Pioneers of Menard & Mason Counties
Including Personal Reminiscens of Abraham Lincoln & Peter Cartwright
By T.G. Onstot, 1902


CHAPTER XXII
Warlike Spirit of Menard County

Page 223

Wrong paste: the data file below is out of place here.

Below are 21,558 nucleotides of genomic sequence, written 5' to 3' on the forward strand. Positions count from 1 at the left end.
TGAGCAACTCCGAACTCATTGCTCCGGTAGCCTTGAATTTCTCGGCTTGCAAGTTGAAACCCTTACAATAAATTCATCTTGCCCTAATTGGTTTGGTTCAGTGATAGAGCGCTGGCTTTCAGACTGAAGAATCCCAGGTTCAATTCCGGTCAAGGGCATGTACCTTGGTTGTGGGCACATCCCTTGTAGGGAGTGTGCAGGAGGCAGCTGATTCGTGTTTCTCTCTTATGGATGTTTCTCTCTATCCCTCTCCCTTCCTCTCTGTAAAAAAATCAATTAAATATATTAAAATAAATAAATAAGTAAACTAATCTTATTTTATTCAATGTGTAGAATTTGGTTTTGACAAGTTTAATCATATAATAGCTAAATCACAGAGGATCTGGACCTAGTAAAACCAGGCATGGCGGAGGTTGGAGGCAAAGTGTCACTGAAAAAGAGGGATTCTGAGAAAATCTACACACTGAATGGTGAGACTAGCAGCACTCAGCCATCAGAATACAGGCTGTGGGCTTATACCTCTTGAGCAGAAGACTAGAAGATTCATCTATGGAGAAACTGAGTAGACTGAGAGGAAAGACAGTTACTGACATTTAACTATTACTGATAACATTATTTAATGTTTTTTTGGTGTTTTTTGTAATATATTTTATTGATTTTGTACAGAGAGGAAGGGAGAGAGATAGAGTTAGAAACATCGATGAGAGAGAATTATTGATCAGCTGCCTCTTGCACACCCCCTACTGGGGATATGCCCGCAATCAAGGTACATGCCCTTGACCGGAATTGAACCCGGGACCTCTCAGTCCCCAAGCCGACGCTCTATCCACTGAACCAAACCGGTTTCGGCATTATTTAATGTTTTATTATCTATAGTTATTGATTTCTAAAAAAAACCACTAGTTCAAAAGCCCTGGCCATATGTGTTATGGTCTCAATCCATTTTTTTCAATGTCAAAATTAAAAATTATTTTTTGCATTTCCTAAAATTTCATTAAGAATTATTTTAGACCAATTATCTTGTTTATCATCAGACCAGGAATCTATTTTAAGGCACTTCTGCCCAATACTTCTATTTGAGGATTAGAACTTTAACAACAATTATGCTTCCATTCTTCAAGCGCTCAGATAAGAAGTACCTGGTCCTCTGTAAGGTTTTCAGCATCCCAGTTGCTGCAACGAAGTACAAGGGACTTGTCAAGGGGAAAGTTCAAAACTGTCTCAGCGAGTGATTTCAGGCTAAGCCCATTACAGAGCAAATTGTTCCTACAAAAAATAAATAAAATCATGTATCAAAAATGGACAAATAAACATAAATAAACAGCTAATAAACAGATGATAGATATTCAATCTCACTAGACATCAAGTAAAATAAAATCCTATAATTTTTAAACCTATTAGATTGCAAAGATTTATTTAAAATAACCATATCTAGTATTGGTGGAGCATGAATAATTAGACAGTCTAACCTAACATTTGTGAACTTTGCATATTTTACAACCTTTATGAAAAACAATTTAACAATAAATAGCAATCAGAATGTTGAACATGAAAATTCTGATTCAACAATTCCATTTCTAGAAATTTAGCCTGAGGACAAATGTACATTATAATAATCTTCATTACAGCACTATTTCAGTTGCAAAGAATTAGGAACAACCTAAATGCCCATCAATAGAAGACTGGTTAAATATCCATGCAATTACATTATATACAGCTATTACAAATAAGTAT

Little Menard county has always had a warlike character. In my childhood there were still living in its bounds two soldiers who had fought in the Revolutionary war. One was the father of James Short who was an early friend of Lincoln's. He lived north of Petersburg. It was old man Short who killed sixteen wild turkeys at one shot and the recoil of the gun broke his leg. The other was Daddy Boger who lived in Wolf. He was a basket maker and he would come to Petersburg every Saturday with a basket on each arm and every person in those days had a Boger basket made out of the best white oak splits. There were what was called hoop baskets, and were very strong and substantial. In 1844 slavery was either to have more territory or to go out of existence, we went to war. The cry was Polk and Texas. Texas had achieved her independence from Mexico with the Rio Grande river as the western boundary. In the election the south and Polk were triumphant, and Henry Clay, who had rather be right than president, was beaten. The slave power now ran wild and instead of stopping at the Rio Grande river, demanded that the line of Texas be moved two hundred miles farther west to the Rio Nuses, which Texas has never claimed. The Whigs opposed this claim, though when it came to voting supplies to carry on the war, they voted for them on the principle of "Our Country, right or wrong." So when our troops were moved over next to Mexico, it took no time to start the war, and then it was published all over the country that American blood had been spilled on American soil. This was enough. When the average American gets the smell of human blood, he usually goes in for all it is worth. So the war was started, and Illinois furnished four regiments. Col. Baker and Col. Hardin, as good men as Illinois ever produced, raised regiments in the central part of the state. Col. Or General Hardin laid down his life at Buena Vista, while Col. Baker reserved his life for Ball's Bluff, in the Rebellion. Menard county furnished one company of stalwarts. A. D. Wright was elected captain, William C. Clary, first lieutenant, Sheldon Johnson, second lieutenant, and Robert Scott, third lieutenant. The company had eighty-two men in its ranks, but death cut a wide swath in its ranks. The climate robbed the country of more than half of its men. Some were killed in battle, so not more than one-half of the men returned, and some of those who did, came back, had the seeds of disease planted in their systems and soon died. In fact it is in all wars, those who return, come hoe to die or linger out the rest of their days in pain, so it is doubtful whether there will be a single Mexican soldier alive in two years from date. There were only six alive in 1898, and several have died since. Tom Watkins died only two years ago. He was more widely known than any of them. The capture of Santa Anna with a lot of treasure and the wooden leg of Santa Anna, who was compelled to leave it in great haste to save his own person, was an episode of the war. Thomas L. Harris' name is mentioned in connection with this with several men from Pekin. As one of the results of the war, we acquired New Mexico and California, though we paid $15,000,000 for the latter. It turned out to be a good investment, as the gold in California was discovered about that time. The slave power now ran mad and stopped at nothing to extend their arena of slavery. In this they sealed their doom, as the last straw broke the camel's back, so things were carried to the point until the north arose in their right and said: "Thus far shalt thou go and no farther."